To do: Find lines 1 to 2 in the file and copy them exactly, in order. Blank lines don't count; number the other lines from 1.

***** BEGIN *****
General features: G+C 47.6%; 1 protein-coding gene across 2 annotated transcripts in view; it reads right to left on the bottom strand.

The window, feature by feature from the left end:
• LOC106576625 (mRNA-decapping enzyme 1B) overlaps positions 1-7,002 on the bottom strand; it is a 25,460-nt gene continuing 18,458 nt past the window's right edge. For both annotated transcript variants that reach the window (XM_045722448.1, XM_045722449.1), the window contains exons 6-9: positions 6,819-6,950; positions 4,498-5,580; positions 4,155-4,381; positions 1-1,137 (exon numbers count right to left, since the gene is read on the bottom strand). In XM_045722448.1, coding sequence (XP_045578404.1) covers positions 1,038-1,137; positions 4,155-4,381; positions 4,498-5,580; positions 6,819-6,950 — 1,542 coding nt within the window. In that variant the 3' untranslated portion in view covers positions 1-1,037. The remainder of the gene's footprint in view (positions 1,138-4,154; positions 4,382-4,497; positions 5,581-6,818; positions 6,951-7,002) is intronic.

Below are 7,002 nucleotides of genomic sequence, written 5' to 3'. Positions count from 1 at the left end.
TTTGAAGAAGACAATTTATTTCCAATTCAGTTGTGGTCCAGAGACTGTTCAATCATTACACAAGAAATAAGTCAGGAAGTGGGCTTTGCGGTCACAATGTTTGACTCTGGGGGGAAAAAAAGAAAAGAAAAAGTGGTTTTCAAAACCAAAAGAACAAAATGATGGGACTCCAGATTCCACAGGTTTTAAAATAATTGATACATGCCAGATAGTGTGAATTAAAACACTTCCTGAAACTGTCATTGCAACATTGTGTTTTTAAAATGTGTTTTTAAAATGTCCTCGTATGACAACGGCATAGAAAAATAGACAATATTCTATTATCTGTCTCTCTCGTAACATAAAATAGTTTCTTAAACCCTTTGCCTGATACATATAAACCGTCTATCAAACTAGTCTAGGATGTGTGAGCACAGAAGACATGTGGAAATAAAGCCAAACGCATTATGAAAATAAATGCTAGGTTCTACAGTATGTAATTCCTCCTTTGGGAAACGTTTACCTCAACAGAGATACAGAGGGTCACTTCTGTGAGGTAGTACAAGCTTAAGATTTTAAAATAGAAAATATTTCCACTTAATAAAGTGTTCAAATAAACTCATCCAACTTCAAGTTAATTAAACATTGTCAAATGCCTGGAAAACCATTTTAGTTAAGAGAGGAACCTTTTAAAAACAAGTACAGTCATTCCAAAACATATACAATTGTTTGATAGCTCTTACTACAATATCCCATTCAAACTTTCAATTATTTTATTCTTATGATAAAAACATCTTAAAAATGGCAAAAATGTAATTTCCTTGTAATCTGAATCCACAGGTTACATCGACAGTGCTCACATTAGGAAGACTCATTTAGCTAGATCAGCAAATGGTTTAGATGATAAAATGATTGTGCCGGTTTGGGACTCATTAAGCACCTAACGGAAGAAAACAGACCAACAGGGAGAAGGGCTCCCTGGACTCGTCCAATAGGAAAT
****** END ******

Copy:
General features: G+C 47.6%; 1 protein-coding gene across 2 annotated transcripts in view; it reads right to left on the bottom strand.

The window, feature by feature from the left end: